One early example is WellDoc’s BlueStar, the first “Mobile Prescription Therapy” for people living with type 2 diabetes. The prescription-only app allows people to input data about their glucose levels, diet, exercise, well-being and other factors, which BlueStar automatically analyzes to give the patient immediate guidance and feedback. BlueStar also analyzes the data for the patient’s physician and allows the patient to provide a detailed summary of their progress to the physician for review prior to or during office visits.
While you might not see a flood of prescription-only apps hit the app store in January — launching one requires FDA approval, clinical trials, insurance reimbursement and more — WellDoc’s co-founder and chief medical officer Dr. Suzanne Sysko Clough says we should “expect to see more Mobile Prescription Therapies for many major chronic diseases over the coming years.”
Finally, ever wonder why you have trouble drifting off after staring at your iPad in bed? The culprit may be the blue light emitted from your device — the part of the light spectrum that causes the biggest changes to your internal circadian rhythm, which can disrupt your sleep and impact your health.
“People who don’t get enough sleep have trouble being productive, controlling their emotions and coping with change. They’re also at greater risk of major health issues such as heart disease, diabetes and stroke,” says Cameron Postelwait of Sewell Development Corporation, developer of the low-blue-light Drift light bulb, which launched in May of this year.
Postelwait believes that in 2015, we’ll see a much bigger focus on the effects that artificial light has on people’s health, as well as new product innovations to address the problem, particularly in clinical environments and hospitals.
“A patient in unstable condition requires nurse visits all through the night. Every time the nurse enters the room, he activates some kind of lighting to help him check on the patient’s condition and to give medication. This throws off the patient’s natural circadian rhythm, which not only disturbs sleep, but may also impact immune response,” explains Postelwait. “There’s a huge need for lighting that either has an absence of blue light or a way to change the amount of blue light that the patient receives during the day or night.”
But while too much bright light might be harmful at night, too little during the day can also bring you down.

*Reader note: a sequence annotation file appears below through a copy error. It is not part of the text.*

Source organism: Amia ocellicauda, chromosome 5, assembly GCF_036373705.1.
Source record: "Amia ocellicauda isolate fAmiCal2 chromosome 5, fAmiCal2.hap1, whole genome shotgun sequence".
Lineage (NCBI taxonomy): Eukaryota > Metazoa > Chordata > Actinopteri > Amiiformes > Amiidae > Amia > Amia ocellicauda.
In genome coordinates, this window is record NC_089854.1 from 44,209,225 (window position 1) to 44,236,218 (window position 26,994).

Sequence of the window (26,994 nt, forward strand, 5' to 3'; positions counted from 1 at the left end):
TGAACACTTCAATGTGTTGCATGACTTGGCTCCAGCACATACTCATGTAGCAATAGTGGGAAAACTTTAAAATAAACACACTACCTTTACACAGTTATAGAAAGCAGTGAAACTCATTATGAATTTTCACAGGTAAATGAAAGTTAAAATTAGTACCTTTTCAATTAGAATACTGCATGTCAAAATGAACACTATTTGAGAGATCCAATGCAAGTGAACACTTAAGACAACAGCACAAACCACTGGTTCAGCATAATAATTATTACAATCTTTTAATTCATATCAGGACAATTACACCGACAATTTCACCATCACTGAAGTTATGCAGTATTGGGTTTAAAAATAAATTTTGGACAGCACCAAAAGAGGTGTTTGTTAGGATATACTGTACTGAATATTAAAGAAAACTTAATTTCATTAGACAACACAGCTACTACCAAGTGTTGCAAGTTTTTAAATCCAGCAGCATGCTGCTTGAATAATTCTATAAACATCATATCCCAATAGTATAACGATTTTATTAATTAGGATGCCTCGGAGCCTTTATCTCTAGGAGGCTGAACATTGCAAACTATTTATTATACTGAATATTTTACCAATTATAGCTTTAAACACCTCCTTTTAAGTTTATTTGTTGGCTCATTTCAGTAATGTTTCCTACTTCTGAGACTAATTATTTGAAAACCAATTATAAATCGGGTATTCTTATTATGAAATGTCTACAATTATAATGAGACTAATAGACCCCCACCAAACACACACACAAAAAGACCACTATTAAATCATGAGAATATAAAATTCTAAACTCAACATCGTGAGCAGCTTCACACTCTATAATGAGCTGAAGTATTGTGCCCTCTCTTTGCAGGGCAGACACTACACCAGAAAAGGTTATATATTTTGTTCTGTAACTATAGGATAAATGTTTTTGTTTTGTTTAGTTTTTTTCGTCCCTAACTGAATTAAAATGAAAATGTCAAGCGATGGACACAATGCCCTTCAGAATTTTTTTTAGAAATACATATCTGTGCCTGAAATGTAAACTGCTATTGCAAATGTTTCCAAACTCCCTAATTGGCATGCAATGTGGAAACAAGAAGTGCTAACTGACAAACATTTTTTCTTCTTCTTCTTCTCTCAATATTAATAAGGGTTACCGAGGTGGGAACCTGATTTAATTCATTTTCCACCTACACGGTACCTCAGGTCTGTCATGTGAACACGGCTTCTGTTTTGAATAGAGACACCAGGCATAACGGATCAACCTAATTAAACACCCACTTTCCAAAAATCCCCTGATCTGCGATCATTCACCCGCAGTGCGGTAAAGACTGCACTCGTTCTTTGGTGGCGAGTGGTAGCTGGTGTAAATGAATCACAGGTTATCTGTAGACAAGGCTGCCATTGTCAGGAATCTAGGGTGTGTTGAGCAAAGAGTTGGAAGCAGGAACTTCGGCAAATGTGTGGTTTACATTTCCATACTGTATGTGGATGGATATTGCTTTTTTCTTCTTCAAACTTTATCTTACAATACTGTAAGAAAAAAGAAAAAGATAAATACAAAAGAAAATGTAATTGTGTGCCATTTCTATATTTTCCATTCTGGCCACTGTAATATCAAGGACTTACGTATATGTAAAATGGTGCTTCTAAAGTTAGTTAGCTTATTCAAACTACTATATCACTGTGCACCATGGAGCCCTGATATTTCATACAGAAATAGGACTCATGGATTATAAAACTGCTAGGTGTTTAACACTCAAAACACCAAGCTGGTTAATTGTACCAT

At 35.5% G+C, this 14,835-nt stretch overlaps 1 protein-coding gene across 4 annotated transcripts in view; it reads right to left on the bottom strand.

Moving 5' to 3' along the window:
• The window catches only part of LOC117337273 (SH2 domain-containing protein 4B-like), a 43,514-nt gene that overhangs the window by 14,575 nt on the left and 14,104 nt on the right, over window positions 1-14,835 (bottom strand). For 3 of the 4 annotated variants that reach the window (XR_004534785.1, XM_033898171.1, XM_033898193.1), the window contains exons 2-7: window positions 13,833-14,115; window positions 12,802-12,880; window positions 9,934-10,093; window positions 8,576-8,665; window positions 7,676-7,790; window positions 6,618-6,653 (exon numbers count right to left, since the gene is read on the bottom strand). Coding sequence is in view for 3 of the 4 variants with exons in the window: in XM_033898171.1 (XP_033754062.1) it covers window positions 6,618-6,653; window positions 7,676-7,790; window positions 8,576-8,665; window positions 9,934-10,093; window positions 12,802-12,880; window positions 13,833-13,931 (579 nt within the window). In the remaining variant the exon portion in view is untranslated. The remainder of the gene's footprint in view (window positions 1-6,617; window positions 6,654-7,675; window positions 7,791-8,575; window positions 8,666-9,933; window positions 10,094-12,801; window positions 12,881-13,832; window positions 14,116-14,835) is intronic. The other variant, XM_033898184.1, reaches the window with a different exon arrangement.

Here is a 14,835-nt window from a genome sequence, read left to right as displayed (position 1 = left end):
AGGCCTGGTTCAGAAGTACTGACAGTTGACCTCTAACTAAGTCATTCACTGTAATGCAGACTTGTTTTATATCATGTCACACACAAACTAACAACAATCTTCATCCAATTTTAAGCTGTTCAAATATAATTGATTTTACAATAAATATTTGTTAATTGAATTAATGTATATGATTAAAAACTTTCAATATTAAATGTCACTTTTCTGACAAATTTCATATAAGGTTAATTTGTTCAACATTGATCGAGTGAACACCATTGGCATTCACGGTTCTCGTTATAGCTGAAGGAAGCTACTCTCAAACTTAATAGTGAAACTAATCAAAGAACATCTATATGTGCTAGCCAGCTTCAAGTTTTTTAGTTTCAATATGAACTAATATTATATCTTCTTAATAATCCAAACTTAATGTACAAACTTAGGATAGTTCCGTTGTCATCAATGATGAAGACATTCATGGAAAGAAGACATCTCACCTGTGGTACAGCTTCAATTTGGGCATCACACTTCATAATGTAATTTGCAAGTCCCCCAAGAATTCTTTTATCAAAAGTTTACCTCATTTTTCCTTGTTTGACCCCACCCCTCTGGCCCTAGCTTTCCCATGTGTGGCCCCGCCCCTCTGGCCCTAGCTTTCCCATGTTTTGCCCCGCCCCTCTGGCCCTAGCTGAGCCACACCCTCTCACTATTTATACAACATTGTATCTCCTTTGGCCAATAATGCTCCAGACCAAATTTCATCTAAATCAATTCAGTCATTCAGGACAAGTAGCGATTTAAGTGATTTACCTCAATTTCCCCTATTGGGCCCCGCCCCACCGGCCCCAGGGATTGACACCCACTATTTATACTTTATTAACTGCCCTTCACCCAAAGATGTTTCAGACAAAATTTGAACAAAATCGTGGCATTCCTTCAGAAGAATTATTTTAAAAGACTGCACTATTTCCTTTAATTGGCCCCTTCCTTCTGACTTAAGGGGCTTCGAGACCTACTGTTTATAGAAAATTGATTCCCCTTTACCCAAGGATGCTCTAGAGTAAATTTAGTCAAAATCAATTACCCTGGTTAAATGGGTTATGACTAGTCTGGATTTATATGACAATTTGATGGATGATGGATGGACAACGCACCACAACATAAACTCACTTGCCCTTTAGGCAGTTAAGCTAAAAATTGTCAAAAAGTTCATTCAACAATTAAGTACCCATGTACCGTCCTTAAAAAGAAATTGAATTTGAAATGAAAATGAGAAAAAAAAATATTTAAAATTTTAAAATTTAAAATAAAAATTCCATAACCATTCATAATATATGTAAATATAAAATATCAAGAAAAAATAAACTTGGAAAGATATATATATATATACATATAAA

But while too much bright light might be harmful at night, too little during the day can also bring you down. Luckily, there are folks hard at work to add some sunshine to your day.
For example, GoodLux Technology recently launched SunSprite, the first wearable device to track daily bright light intake. According to GoodLux, scientific studies have linked bright light exposure to health benefits such as better energy, mood and sleep.
“There’s so much focus on nutrition and fitness that mental wellness is often overlooked. Bright light sets the body’s internal clock, which controls essential components of mental wellness: hormones, energy levels, mood, digestion and sleep,” says GoodLux CEO Ed Likovich. “Three out of four of our early adopters report improvements in these essential components to mental wellness.”
The solar-powered SunSprite boasts dual sensors that measure visible and UV light and lets users know when they’ve absorbed just the right amount of bright light to maintain health, while also providing tracking for monitoring UV exposure.
Read the original article at Mashable
Following the substantial coverage in the media regarding The Earls Court Opportunity Area, the future of Earls Court as an exhibition venue from 2015 onwards remains uncertain and it is unlikely to be available. Reed Exhibitions announces today that The London Book Fair 2014 will be the last to take place in its current location, Earls Court.
From 2015, The London Book Fair will move from Earls Court to an equally iconic new home at sister ECO venue, Olympia.
This decision was taken following extensive consultation with The London Book Fair Advisory bodies, representing the industry at home and overseas.
Commenting on the developments, Jacks Thomas, Director, The London Book Fair, says, ‘We have listened long and hard to those who participate in The London Book Fair and, while it is sad that Earls Court is unlikely to form part of the London exhibition venue mix, we fully appreciate the great affection the industry has for West London and believe that moving to Olympia is currently the right move for the publishing industry.
‘I would like to thank everyone – including our Advisory bodies – who has taken a keen and passionate interest in this important next step for The London Book Fair. I thank, in particular, David Roche whose support in chairing our committees has been stalwart.’
David Roche, Non-Executive Chair, The London Book Fair Advisory Board adds, ‘The London Book Fair has taken a great deal of time and trouble to present the two prospective venue options currently available in London. They have listened to their stakeholders and taken the decision favoured by a majority voice that West London must be the home for the foreseeable future. I’d like to thank all those on the LBF Advisory Board and the IRC Steering Group for their time that they have given and their input into the process.’